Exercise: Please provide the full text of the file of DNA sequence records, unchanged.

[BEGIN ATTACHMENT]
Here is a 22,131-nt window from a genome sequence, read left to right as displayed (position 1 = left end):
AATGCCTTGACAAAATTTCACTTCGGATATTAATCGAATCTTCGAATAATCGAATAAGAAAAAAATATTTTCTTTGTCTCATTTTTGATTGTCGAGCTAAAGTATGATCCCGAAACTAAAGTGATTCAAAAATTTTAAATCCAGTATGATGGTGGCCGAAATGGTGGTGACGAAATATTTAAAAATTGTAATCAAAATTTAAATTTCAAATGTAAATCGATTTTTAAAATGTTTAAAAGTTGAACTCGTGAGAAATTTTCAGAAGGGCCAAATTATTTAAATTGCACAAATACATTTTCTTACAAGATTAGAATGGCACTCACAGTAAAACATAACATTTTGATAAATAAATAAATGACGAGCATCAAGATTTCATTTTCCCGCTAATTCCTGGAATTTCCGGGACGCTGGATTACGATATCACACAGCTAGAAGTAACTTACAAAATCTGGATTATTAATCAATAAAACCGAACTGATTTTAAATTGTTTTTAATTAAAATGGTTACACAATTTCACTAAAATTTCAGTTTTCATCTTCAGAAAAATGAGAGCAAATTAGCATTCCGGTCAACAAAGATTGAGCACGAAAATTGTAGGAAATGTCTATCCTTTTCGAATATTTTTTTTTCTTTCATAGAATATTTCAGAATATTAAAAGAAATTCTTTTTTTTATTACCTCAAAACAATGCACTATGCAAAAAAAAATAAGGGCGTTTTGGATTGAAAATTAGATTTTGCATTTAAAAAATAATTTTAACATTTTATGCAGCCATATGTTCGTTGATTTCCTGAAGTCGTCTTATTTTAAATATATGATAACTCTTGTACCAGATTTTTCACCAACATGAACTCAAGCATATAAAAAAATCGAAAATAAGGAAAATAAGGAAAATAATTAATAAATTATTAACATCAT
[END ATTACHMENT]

Here is a 22,131-nt window from a genome sequence, read left to right as displayed (position 1 = left end):
AATGCCTTGACAAAATTTCACTTCGGATATTAATCGAATCTTCGAATAATCGAATAAGAAAAAAATATTTTCTTTGTCTCATTTTTGATTGTCGAGCTAAAGTATGATCCCGAAACTAAAGTGATTCAAAAATTTTAAATCCAGTATGATGGTGGCCGAAATGGTGGTGACGAAATATTTAAAAATTGTAATCAAAATTTAAATTTCAAATGTAAATCGATTTTTAAAATGTTTAAAAGTTGAACTCGTGAGAAATTTTCAGAAGGGCCAAATTATTTAAATTGCACAAATACATTTTCTTACAAGATTAGAATGGCACTCACAGTAAAACATAACATTTTGATAAATAAATAAATGACGAGCATCAAGATTTCATTTTCCCGCTAATTCCTGGAATTTCCGGGACGCTGGATTACGATATCACACAGCTAGAAGTAACTTACAAAATCTGGATTATTAATCAATAAAACCGAACTGATTTTAAATTGTTTTTAATTAAAATGGTTACACAATTTCACTAAAATTTCAGTTTTCATCTTCAGAAAAATGAGAGCAAATTAGCATTCCGGTCAACAAAGATTGAGCACGAAAATTGTAGGAAATGTCTATCCTTTTCGAATATTTTTTTTTCTTTCATAGAATATTTCAGAATATTAAAAGAAATTCTTTTTTTTATTACCTCAAAACAATGCACTATGCAAAAAAAAATAAGGGCGTTTTGGATTGAAAATTAGATTTTGCATTTAAAAAATAATTTTAACATTTTATGCAGCCATATGTTCGTTGATTTCCTGAAGTCGTCTTATTTTAAATATATGATAACTCTTGTACCAGATTTTTCACCAACATGAACTCAAGCATATAAAAAAATCGAAAATAAGGAAAATAAGGAAAATAATTAATAAATTATTAACATCAT